Mako, founded nine years ago has developed the RIO Robotic Arm Interactive Orthopedic System and Restoris family of implants that are used in its MAKOplasty Partial Knee Resurfacing procedure for the treatment of early to mid stage osteoarthritis. The company also offers the MAKOplasty Total Hip Arthroplasty, a robotic arm application for patients requiring total hip replacement.
"MAKO has established a compelling technology platform in robotic assisted surgery which we believe has considerable long term potential in joint reconstruction," said Kevin Lobo, Stryker's president and CEO, in a news release. "The acquisition of MAKO combined with Stryker's strong history in joint reconstruction, capital equipment (operating room integration and surgical navigation) and surgical instruments will help further advance the growth of robotic assisted surgery".
Analysts described the announcement as both "bold" and surprising.
"Our survey work over the past several quarters continues to suggest hip/knee surgeons view robotics as one of the most innovative solutions in ortho recon, and physician conversations suggest one of the limiting factors (or reluctance to adopt robotics) has been the requirement that docs switch implant manufacturers and to use an “untested” implant," wrote Richard Newitter, an analyst with healthcare investment bank Leerink Swann.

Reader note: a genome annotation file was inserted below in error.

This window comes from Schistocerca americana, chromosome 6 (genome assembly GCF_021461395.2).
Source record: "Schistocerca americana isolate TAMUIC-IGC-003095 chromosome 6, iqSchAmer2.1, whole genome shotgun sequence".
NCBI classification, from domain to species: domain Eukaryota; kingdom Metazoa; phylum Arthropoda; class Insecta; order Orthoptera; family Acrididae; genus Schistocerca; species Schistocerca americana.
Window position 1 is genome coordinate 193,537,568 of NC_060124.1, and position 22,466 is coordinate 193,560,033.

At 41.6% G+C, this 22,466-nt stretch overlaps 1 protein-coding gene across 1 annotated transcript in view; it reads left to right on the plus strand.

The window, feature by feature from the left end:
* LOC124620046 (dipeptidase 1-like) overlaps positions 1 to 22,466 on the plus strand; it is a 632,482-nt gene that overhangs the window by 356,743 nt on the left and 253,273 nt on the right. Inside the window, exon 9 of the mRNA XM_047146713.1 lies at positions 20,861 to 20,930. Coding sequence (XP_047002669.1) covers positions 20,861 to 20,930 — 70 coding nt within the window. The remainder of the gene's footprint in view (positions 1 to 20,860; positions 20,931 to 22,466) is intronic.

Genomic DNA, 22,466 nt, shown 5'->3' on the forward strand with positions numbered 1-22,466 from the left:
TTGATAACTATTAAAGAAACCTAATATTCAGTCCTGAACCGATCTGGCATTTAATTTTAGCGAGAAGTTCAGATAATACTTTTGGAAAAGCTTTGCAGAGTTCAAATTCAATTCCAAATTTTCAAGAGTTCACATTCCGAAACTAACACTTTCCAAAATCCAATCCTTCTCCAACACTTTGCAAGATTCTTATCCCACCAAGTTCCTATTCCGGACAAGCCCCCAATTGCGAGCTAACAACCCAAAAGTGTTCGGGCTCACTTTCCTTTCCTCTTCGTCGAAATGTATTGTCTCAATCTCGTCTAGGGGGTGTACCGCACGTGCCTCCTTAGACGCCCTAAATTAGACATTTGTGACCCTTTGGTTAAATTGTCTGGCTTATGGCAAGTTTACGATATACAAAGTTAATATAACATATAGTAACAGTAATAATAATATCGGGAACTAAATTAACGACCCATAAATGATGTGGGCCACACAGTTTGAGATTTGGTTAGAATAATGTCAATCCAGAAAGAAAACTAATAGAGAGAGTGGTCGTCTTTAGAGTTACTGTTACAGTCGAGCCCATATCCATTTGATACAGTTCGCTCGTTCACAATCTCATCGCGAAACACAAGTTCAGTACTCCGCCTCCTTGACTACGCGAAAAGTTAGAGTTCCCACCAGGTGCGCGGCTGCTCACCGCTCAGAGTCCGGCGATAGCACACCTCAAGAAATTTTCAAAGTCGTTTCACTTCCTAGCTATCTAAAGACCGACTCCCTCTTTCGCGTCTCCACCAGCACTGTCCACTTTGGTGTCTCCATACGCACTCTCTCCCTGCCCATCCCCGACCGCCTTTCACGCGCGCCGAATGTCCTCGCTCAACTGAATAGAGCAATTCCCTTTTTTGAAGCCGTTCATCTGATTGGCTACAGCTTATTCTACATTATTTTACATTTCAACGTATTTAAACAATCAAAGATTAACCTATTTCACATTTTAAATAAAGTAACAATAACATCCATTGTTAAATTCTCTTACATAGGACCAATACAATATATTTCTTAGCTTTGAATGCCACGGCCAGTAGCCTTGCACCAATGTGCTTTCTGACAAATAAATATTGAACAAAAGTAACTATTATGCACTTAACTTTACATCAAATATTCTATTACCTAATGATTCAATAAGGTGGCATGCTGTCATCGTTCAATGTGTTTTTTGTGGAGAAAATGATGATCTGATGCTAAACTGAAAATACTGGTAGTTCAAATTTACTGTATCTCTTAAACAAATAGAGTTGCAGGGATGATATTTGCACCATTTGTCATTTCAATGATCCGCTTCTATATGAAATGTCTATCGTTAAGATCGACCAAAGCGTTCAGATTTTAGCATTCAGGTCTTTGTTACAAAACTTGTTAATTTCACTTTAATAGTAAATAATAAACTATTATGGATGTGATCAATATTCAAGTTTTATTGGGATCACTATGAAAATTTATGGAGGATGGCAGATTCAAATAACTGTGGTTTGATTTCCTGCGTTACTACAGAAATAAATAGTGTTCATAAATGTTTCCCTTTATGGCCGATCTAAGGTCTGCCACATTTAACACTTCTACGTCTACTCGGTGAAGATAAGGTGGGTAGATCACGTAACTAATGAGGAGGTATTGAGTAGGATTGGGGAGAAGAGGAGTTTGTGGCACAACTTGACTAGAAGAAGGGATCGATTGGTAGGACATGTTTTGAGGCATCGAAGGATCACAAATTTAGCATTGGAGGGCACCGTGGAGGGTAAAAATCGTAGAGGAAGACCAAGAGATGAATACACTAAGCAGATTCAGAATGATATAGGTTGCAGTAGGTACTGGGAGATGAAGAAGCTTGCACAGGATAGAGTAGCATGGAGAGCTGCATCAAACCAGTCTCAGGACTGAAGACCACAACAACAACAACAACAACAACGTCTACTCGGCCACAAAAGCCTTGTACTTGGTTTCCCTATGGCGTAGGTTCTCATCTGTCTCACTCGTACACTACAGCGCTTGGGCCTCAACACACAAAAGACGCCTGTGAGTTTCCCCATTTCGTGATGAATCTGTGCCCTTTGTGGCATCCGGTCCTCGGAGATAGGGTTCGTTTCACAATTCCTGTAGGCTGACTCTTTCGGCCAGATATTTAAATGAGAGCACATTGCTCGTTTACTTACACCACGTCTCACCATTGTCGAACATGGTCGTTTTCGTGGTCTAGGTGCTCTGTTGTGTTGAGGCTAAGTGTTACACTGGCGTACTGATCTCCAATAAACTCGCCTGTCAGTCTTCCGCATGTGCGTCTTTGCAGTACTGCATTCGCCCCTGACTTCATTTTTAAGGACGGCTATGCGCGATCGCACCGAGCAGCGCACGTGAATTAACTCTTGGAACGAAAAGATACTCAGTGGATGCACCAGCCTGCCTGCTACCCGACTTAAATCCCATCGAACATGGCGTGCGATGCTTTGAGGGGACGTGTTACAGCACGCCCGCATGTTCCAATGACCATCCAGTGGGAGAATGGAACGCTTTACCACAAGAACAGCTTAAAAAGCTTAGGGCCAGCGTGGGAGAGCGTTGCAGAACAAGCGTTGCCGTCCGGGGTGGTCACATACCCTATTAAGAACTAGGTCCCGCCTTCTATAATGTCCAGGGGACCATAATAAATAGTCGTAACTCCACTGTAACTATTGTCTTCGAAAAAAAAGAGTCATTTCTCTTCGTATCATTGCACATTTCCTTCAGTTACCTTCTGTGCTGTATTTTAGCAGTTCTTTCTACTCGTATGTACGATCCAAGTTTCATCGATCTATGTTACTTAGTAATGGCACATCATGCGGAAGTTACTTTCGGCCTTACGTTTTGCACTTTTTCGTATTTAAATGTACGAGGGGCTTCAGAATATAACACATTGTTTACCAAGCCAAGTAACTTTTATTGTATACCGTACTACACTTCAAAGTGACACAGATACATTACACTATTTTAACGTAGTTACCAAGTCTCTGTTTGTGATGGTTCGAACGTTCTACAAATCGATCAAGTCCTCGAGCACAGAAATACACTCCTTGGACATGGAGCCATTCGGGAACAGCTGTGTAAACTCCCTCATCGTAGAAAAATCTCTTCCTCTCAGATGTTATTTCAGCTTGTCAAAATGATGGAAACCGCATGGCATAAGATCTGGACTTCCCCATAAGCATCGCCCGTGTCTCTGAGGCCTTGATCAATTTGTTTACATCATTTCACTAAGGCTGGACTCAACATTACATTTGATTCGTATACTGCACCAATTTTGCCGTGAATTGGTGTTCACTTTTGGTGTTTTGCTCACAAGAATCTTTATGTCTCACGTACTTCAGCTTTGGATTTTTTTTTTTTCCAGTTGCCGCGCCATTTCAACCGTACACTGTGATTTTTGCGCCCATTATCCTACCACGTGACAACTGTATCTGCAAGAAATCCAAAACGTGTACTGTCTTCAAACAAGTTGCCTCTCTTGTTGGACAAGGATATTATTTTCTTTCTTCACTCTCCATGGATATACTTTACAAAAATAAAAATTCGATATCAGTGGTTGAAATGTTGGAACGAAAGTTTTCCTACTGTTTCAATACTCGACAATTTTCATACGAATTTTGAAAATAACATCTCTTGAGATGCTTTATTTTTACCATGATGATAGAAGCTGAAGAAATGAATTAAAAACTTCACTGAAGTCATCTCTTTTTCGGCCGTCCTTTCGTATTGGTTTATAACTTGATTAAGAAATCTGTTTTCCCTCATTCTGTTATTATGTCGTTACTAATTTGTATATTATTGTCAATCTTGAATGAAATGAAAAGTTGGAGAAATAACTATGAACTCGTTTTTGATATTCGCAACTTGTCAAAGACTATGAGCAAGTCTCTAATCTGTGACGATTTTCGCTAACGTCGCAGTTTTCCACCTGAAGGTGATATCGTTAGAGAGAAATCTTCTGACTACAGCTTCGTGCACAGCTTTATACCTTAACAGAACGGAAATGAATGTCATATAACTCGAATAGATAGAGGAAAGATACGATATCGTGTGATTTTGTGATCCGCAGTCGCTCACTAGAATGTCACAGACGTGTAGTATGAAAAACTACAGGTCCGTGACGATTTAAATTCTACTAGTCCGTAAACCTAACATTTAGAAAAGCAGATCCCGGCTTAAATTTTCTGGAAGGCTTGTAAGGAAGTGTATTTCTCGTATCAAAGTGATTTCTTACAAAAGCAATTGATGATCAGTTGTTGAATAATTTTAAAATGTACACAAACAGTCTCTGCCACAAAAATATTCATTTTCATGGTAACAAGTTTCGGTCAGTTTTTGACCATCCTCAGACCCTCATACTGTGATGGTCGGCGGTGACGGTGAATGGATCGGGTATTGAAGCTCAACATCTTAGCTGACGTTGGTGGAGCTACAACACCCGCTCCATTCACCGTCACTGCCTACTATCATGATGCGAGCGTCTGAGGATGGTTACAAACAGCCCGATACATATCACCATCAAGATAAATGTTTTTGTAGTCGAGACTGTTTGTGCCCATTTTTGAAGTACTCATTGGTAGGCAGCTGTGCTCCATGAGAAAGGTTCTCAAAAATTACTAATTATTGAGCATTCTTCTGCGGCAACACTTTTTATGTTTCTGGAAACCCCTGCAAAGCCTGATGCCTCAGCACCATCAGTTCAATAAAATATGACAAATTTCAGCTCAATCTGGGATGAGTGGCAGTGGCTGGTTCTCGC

Newitter also described the move as clearly strategic.
SYK is the #3 player in the ~$12B WW hip/knee market, a segment which has seen end-market growth stuck in the low-single-digits for a number of quarters and where market share has been relatively sticky for a number of years. MAKO is the leading player in the ortho recon robotics segment having generated $103M in 2012 sales through sales of its RIO system on which physicians can perform partial knee replacement and hip procedures. Of all the robotics technologies on the market we believe MAKO is furthest along in its technology evolution.
Newitter's counterpart at RBC Capital Markets - Glenn Novarro - acknowledged in a research note that the announcement had caught him off guard, but sounded a less positive note. Even while conceding that the move "will essentially expand SYK’s recon offering," he cautioned about the high price that Stryker was paying - at $30 per share, Stryker was paying nearly double the company's closing price of $16.17 on Tuesday. Other concerns he cited were:
- dilution to adjusted EPS (earnings per share)
- tradeoff for better use of cash (share repurchase or dividend)
- slow adoption on the robotic side
- a signal of concern about knee share loss to Zimmer
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